Yakima Valley Partners for Education receive grants to help families impacted by food insecurity


Yakima Valley Partners for Education receives grants to help Lower Valley families struggling with food insecurity

Toppenish, Wash. – Heritage University’s collective impact initiative known as Yakima Valley Partners for Education (YVPE) has received $34,000 in grants to help Lower Yakima Valley families struggling with food insecurity due to the ongoing pandemic.

Eva Lujan of Latino Community Fund, Forbes Mercy of Washington Broadband and Micaela Razo, also of Latino Community Fund, hold check donations.

YVPE received a $15,000 grant from Save the Children to purchase grocery gift cards for families struggling with food insecurity, and this grant was matched by Latino Community Fund at $15,000. YVPE also partnered with Fiesta Foods which provided $3,000 and grocery cards, with Washington Broadband’s Forbes Mercy also contributing $1,000. These grants allowed YVPE to provide more than 600 grocery gift cards for families in need.

Bryan Ketcham, director of Catholic Charities Housing Services in Yakima, says nearly 90 families living in their housing sites in Wapato and Sunnyside are able to feed their loved ones because of YVPE’s efforts. “During this time of the year and with the current pandemic we have seen a significant increase in the level of need amongst our residents,” said Ketcham. “Paying for their rent, utilities and access to food and other emergency services have been among the highest of priorities and needs that our staff has been helping our residents to access. We are grateful for YVPE’s generosity.”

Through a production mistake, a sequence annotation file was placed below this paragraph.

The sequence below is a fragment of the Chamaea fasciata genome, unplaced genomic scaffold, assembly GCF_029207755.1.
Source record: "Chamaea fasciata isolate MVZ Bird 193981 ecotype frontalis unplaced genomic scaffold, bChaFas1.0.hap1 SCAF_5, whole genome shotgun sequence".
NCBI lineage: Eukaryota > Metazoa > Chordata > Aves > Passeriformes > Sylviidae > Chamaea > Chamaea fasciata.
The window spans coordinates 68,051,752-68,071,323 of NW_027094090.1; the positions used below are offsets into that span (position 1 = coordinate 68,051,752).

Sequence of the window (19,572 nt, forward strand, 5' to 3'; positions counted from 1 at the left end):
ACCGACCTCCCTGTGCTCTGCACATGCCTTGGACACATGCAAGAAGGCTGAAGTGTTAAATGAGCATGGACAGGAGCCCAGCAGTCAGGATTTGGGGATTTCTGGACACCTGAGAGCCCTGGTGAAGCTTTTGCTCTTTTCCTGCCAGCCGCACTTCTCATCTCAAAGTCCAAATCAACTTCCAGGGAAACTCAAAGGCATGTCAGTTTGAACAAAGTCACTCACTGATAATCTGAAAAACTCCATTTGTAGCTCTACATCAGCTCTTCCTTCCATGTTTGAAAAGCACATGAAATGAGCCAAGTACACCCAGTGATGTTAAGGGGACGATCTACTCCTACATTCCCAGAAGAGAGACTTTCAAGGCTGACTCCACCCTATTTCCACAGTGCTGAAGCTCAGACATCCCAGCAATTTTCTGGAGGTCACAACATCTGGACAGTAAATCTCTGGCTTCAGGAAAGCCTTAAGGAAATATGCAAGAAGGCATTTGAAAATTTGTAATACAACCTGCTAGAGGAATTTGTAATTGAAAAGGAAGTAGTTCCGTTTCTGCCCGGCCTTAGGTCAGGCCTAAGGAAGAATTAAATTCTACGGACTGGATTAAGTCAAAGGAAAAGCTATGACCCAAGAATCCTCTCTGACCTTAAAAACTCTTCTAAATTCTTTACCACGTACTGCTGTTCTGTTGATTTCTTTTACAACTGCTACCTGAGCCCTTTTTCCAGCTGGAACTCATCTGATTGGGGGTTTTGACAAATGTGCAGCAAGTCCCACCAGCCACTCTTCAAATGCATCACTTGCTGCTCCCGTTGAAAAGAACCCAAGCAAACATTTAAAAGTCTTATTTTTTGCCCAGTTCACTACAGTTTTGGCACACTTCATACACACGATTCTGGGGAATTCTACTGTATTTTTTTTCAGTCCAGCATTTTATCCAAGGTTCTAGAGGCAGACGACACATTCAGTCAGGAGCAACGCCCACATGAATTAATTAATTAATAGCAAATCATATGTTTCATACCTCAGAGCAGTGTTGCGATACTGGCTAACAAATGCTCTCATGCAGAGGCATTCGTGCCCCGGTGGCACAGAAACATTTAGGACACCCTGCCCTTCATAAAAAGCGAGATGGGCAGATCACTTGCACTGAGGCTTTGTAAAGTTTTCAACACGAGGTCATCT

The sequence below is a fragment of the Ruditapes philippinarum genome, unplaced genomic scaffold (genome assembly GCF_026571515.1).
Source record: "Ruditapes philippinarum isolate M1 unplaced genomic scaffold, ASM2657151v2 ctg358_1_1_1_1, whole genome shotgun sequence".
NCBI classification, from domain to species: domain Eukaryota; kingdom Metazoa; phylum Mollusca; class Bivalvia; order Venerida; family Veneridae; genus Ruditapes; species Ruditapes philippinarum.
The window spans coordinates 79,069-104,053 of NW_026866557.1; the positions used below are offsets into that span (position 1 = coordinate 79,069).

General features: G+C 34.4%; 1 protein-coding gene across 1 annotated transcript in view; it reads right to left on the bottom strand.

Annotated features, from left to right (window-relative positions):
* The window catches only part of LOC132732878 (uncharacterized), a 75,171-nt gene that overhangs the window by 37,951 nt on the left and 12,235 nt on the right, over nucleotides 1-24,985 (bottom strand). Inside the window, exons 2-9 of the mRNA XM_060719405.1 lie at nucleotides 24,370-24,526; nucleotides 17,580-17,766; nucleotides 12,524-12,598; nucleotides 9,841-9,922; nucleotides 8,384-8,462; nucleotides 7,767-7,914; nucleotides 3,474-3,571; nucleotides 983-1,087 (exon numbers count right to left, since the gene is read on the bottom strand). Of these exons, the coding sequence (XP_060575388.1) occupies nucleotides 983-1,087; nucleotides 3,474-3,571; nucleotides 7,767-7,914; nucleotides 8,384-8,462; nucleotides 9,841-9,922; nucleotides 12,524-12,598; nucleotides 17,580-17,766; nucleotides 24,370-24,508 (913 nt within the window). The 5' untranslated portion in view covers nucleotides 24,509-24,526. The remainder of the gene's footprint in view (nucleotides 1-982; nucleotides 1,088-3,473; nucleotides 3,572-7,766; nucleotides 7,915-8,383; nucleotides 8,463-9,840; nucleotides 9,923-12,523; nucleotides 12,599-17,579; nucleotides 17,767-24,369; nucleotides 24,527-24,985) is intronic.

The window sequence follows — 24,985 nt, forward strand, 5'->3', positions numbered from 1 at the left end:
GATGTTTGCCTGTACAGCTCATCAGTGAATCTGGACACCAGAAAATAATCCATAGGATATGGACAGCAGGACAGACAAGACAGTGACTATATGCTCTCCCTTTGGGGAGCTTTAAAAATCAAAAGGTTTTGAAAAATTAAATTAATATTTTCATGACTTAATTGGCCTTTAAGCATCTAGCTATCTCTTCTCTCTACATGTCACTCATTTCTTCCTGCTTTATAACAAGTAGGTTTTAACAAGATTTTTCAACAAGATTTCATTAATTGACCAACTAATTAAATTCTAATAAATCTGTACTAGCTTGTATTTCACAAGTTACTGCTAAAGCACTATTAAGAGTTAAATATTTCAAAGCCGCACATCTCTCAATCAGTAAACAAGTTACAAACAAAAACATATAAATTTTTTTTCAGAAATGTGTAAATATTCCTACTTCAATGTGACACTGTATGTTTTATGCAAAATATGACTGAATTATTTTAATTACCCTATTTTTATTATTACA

Luis Alberto Moreno, of Fiesta Foods, Eva Lujan and Micaela Razo of Latino Community Fund, and Alexis Magallon, also of Fiesta Foods, hold grocery gift cards.

Micaela Razo, program director at Latino Community Fund says she is humbled to work within the community to be a voice and resource to the most in need during the pandemic. “We continue to hear the need and work effectively to network with multiple organizations, school districts and businesses to bring relief to the families in need,” said Razo, “Our goal is to make sure we can be a beacon of light in time of darkness to our community. Together we can do more for each other.”

Distribution of the grocery gift cards made possible through these grants began last month in time to help families during the holidays, and will wrap up later this month. For more information, contact Suzy Diaz, Heritage University Collective Impact director at diaz_s@heritage.edu or (509) 480-9354.